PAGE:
Find the latest episode of "The Uncertain Hour" here. Listen

Here’s one way to tell how widespread April’s job losses were

Maria Hollenhorst and Kai Ryssdal May 8, 2020
Heard on:
HTML EMBED:
COPY
The economy lost 20.5 million jobs last month. But it's not just the number of jobs lost that's notable, it's how broadly the impact was spread. David McNew/Getty Images

Here’s one way to tell how widespread April’s job losses were

Maria Hollenhorst and Kai Ryssdal May 8, 2020
Heard on:
The economy lost 20.5 million jobs last month. But it's not just the number of jobs lost that's notable, it's how broadly the impact was spread. David McNew/Getty Images
HTML EMBED:
COPY

Data released by the Bureau of Labor Statistics on Friday showed that the economy lost a staggering 20.5 million jobs during the month of April and the unemployment rate rose to 14.7 percent. 

But it’s not just the depth of job loss that became clear this week. It’s also the breadth. “I really almost don’t have words to express how mind-bogglingly widespread this job loss is,” said Martha Gimbel, manager of economic research at Schmidt Futures. 

One indicator that economists use to gauge how widely job gains and losses are spread across industries is the BLS’ diffusion index.

“It’s not a measure of the magnitude of job loss. It’s a measure of how broadly spread it is,” said John Mullins, an economist at the Bureau of Labor Statistics’ Current Employment Statistics program.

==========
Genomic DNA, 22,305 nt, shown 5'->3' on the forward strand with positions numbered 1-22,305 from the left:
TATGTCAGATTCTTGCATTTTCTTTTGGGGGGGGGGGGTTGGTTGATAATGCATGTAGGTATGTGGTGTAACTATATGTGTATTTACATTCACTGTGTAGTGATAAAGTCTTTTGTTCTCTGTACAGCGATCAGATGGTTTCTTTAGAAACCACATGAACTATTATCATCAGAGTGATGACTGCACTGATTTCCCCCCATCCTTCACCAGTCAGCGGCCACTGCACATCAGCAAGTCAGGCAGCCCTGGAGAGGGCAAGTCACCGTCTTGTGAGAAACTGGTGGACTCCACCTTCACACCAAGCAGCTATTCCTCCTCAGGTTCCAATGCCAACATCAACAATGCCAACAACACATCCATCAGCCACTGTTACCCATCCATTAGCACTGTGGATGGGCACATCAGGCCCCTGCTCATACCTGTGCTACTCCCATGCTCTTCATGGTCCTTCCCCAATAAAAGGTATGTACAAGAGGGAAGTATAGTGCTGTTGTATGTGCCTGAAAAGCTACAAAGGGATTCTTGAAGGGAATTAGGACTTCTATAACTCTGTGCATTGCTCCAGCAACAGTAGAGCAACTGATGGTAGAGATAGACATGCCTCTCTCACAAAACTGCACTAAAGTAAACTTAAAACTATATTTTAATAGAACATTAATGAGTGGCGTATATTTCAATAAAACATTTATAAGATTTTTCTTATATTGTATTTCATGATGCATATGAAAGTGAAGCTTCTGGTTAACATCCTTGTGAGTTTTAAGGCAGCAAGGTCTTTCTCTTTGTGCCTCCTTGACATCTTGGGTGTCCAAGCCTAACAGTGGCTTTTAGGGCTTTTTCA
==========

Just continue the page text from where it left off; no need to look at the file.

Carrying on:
If the diffusion index is above 50, that means more private industries added jobs that month than lost jobs. And if it’s below 50, that means more industries lost jobs. 

The diffusion index on the April jobs report was 4.8, showing that only a handful of industries were able to add jobs. For context, the lowest it got during the Great Recession was around 15.5.

The drop in the diffusion index over the past couple months shows that job losses from the coronavirus crisis are not limited to hard-hit industries like leisure and hospitality, but spread widely across the economy.

“Right now, there really is just no place to hide,” Gimbel said. “There are a lot of people who thought their jobs were safe because they could do the work from home. Unfortunately, someone has to pay you to do that job. And if there’s an overall economic contraction, those jobs that are ‘safe’ because they are jobs where you can work remotely, may not actually be safe from an economics perspective.”


If you’ve got a question about something in the April jobs report, ask us using the form below.

Marketplace is on a mission.

We believe Main Street matters as much as Wall Street, economic news is made relevant and real through human stories, and a touch of humor helps enliven topics you might typically find…well, dull.

Through the signature style that only Marketplace can deliver, we’re on a mission to raise the economic intelligence of the country—but we don’t do it alone. We count on listeners and readers like you to keep this public service free and accessible to all. Will you become a partner in our mission today?

Your donation is critical to the future of public service journalism. Support our work today – for as little as $5 – and help us keep making people smarter.